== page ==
Indeed, it is possible to see a certain development in the sequence of symbols: The star represents that which is “outermost” -the projected image of the self and “inner light” into the far-reaches of the cosmos; the stone is the star which has come down to earth-the tangible star; and the oil is, so to speak, its “hidden soul;’, or, to put it in religious terms, it is a substance in which the Holy Ghost has become manifest.

Thus, the oil symbolizes a meaning which points towards the numinous presence of the divine, a presence which is sensed, for example, in the experience of synchronistic phenomena. 41

A meaning such as this would seem to suggest the existence of a spiritual, or inner, order, even in inorganic material objects.

All three symbols which the saint saw in his prenatal vision point towards his vocation to achieve individuation.

They also indicate what kind of divinity wants to be realized in the life of Brother Klaus-namely, it is the

alchemical lapis, an analogia christi, that wants to become manifest in him.

But, in addition to these three things that depict distinctly alchemical images, i.e., symbols of inanimate matter, there is a fourth that, as such, characteristically represents a marked contrast to the other images, namely, the appearance of the unknown old man at Klaus’s baptism.

The fourth image leads us into a new area, 42 into life on this side, into the here and now, into the human realm.

Nevertheless, it is again unmistakably a symbol of the self.

Jung wrote to Blanke43 that this old man represents the archetype of the wise old man, i.e., of the spirit. In the Christian tradition, he would correspond to the antiquus dierum; in the Cabala, to the senex sanctissimus or caput album as well as to the antiquus dierum.

Here, however, he would be the personification of the granum salis, which the one who is being baptized receives from the Sapientia Dei within whom God Himself is present.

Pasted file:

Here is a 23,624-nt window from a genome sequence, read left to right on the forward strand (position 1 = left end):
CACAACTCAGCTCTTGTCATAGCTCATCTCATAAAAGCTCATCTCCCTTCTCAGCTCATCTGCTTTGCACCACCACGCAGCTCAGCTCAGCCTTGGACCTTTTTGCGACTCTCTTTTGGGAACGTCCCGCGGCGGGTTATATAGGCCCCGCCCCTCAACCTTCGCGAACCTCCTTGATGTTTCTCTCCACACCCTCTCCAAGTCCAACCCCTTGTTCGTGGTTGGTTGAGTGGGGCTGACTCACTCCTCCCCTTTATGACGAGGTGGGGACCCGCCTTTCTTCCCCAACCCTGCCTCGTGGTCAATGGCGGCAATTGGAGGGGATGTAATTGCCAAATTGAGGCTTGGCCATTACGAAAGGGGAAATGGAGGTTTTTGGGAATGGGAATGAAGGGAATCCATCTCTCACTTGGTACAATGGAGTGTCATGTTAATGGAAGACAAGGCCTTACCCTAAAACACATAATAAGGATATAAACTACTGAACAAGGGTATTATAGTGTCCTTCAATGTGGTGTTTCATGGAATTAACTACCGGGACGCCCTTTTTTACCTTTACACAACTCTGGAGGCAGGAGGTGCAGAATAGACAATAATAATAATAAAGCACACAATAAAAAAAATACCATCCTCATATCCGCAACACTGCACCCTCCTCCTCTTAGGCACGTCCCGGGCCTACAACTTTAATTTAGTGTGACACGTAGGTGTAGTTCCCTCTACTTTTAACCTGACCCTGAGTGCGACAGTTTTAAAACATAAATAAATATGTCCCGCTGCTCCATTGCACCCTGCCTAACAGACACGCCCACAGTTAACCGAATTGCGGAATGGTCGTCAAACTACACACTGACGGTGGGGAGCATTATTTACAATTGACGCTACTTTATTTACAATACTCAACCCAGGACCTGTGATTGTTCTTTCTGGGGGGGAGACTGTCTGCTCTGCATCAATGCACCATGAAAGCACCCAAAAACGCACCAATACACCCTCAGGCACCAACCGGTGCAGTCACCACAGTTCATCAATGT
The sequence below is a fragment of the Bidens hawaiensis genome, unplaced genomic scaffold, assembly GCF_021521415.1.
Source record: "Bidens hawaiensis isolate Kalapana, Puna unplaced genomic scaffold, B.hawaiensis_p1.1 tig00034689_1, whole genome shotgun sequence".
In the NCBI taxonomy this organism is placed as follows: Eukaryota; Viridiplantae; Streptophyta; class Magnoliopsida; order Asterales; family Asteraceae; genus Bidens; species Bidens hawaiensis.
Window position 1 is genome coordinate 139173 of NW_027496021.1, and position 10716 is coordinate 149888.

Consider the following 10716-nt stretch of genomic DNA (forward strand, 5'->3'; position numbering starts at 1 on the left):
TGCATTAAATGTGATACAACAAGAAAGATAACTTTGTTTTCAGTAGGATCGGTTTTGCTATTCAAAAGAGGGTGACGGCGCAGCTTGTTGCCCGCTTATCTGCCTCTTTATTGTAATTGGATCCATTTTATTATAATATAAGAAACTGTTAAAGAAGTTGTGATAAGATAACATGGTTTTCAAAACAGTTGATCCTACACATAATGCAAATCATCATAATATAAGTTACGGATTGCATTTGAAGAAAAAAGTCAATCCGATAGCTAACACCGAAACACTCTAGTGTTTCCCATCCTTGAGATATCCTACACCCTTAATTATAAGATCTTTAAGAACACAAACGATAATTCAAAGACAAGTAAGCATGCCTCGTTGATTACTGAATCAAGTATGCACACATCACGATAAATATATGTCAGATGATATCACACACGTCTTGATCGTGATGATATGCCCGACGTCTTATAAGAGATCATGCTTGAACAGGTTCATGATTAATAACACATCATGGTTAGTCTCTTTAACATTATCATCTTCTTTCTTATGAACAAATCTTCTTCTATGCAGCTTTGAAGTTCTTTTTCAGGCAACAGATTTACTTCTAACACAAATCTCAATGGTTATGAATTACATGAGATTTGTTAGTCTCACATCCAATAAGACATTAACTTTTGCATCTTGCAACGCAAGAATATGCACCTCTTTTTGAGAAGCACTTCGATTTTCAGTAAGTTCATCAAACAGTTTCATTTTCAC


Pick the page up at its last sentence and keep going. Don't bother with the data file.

28 Thus, the unknown old man, the star, the stone, and the oil are, in fact, the child’s silent godparents.

The same old man reappears quite often in Brother Klaus’s visions and reveals further aspects of Brother Klaus’s own divine nature.

29 The unknown old man who appears at the baptism of a child is a fairytale motif.

In the Grimm’s fairytale “Ferdinand the Faithful and Ferdinand the Unfaithful:’ it is said that there was once a father who was so poor that he couldn’t find a godfather for his little son, so he asked an unknown poor old man to be godfather.

The old man appears in the church and baptizes the boy “Ferdinand the Faithful:’

He gives him a key and tells him that when he is fourteen years old, the boy will find a castle on a heath to which the key fits and, once inside, he will find his godfather’s gift.

This is, in fact, a white horse. Later, this white horse turns out to be a talking horse that accompanies and advises the boy throughout all his heroic deeds.

Finally, he chases the horse three times round in a circle, after which the horse turns into a handsome prince. In some variations, 44

however, it is said that this horse is really God Himself;45 while in others, the horse is identical to the old man who appeared at the baptism. 46

I mention this fairytale here because this motif of the horse is again important in a later vision of Brother Klaus’s and because, during puberty, Brother Klaus did not find a castle, but a “magical tower:’ ~Marie-Louise von Franz, Niklaus von Flue and Saint Perpetua, Page 13-22